Menendez trial: Former Dept. of Agriculture officials raised warning about halal meat deal

Ted McKinney feared delays, higher prices for beef providers as well Egyptian companies importing meat from the United States.

Chris Keating

Jun 3, 2024, 4:31 PM

Updated 8 days ago


Jurors in the federal bribery trial of U.S. Sen. Bob Menendez heard more on Monday from a former official with the U.S. Department of Agriculture. Ted McKinney raised a red flag about the deal one of the senator’s friends was getting with the country of Egypt to certify halal meat.
McKinney is the former undersecretary for trade and foreign agricultural affairs. He told jurors that he was trying in 2019 to reverse the decision by Egypt to hire ISEG Halal as the only certifier of halal meat into that country.
McKinney testified that ISEG Halal had no experience, so there could be delays and higher prices for Egyptians - which could end Egypt's use of U.S. beef providers.
He sent a letter to Egyptian officials that said, “It is doubtful a single certifier can handle the magnitude of US Halal certification shipped to Egypt. The existing USB allow certifiers meet all Egyptian laws and regulations.”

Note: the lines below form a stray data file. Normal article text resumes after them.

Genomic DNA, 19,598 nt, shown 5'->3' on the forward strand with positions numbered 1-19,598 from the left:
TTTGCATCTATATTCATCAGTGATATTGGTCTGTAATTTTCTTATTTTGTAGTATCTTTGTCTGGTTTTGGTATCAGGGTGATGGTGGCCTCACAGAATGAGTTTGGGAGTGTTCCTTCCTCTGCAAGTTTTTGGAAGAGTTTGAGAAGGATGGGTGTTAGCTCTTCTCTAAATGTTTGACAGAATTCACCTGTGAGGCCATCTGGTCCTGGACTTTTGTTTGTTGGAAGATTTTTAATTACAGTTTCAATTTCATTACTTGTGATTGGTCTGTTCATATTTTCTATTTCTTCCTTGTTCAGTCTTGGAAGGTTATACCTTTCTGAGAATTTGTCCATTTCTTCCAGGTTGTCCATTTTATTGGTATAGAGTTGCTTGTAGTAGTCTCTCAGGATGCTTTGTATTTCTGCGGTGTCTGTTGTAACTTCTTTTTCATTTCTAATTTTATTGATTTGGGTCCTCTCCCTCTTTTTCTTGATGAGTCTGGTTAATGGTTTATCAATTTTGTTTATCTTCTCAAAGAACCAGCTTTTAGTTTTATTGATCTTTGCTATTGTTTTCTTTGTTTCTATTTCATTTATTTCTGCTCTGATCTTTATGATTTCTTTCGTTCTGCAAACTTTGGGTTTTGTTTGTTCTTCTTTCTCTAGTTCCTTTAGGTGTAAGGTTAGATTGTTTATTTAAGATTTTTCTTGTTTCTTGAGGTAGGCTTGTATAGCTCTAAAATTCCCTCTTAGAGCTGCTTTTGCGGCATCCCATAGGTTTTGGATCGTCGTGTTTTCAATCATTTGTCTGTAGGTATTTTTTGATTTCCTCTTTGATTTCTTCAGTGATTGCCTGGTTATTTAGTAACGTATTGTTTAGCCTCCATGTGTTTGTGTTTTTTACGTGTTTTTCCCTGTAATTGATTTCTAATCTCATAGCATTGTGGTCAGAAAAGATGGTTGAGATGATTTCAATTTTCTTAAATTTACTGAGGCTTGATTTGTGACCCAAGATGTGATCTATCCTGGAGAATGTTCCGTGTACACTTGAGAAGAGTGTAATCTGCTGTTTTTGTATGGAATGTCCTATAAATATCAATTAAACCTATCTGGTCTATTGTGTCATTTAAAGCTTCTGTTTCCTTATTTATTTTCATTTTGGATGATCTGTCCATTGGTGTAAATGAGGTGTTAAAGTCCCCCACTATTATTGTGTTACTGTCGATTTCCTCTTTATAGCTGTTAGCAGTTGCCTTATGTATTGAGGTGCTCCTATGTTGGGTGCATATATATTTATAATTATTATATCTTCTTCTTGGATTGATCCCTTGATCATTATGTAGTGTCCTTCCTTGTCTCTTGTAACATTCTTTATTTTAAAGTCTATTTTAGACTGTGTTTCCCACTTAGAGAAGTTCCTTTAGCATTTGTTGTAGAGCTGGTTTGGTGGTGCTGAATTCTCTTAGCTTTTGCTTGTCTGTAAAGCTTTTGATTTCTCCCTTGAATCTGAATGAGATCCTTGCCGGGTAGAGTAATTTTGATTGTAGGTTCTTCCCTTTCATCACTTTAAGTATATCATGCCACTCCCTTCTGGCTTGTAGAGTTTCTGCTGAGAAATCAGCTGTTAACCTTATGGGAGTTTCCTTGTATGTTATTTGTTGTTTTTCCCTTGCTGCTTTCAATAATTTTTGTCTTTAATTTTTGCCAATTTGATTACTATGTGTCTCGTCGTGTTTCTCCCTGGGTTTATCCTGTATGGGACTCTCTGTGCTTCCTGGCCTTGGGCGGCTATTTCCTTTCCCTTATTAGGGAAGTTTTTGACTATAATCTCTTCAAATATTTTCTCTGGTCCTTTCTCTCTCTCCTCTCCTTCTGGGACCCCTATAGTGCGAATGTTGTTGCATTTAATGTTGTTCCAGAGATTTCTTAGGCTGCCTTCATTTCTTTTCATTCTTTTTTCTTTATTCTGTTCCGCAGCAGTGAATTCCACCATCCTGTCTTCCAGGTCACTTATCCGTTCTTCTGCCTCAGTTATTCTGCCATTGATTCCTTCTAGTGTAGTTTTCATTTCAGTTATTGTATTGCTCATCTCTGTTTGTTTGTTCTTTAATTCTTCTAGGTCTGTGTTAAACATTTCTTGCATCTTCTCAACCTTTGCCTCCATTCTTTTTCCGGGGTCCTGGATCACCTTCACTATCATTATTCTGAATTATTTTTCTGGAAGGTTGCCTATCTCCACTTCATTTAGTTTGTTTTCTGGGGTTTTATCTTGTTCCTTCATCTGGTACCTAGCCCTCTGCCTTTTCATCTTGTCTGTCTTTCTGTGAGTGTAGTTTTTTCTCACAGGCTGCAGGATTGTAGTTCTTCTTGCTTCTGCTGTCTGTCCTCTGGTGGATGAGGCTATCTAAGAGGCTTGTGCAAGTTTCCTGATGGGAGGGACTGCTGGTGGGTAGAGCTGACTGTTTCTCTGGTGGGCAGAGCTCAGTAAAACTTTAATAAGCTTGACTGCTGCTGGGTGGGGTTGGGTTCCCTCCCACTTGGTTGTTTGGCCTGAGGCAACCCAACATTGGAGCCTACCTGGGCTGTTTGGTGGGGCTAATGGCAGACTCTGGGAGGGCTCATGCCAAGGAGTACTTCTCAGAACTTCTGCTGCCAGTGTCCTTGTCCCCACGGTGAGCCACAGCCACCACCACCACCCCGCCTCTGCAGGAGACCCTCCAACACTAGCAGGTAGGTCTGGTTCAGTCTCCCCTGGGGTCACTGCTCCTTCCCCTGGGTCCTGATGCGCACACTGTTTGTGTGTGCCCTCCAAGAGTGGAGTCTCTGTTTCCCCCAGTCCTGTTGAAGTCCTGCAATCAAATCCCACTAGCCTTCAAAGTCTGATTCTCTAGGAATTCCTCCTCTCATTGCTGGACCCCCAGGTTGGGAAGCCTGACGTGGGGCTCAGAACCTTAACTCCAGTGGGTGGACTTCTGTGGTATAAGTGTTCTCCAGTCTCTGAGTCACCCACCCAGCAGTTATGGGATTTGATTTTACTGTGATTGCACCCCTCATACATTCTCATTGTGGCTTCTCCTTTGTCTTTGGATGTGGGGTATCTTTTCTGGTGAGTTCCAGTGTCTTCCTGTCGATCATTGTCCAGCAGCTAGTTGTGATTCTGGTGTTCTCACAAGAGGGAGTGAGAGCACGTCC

However, attorneys for Menendez say it’s within Egypt’s right to change certifiers, referring to a letter from Egypt’s Ministry of Agriculture that complimented the Edgewater company when it said, “The government of Egypt is concerned about compliance with halal requirements and ISEG is committed to working with industry to resolve this issue.”
It’s the defense’s attempt to refute the charge that Menendez and wife Nadine Menendez took bribes of cash and gold to help co-defendant Wael Hana get that deal with Egypt.
The feds claim Menendez helped Egypt with millions in military aid as part of the overall arrangement.
After ISEG Halal became the sole certifier of meat into Egypt, beef suppliers in the U.S. soon complained of price gouging by the company.
The price to have their meat certified as halal went up from 1 cent to 10 cents per pound. However, the defense pointed out that the volume of beef exported went up over a three-year period as ISEG Halal took over operations.
Menendez and his wife are both accused in this bribery case. Nadine Menendez will be tried separately because she is dealing with a medical issue. Testimony continues on Tuesday in Manhattan.

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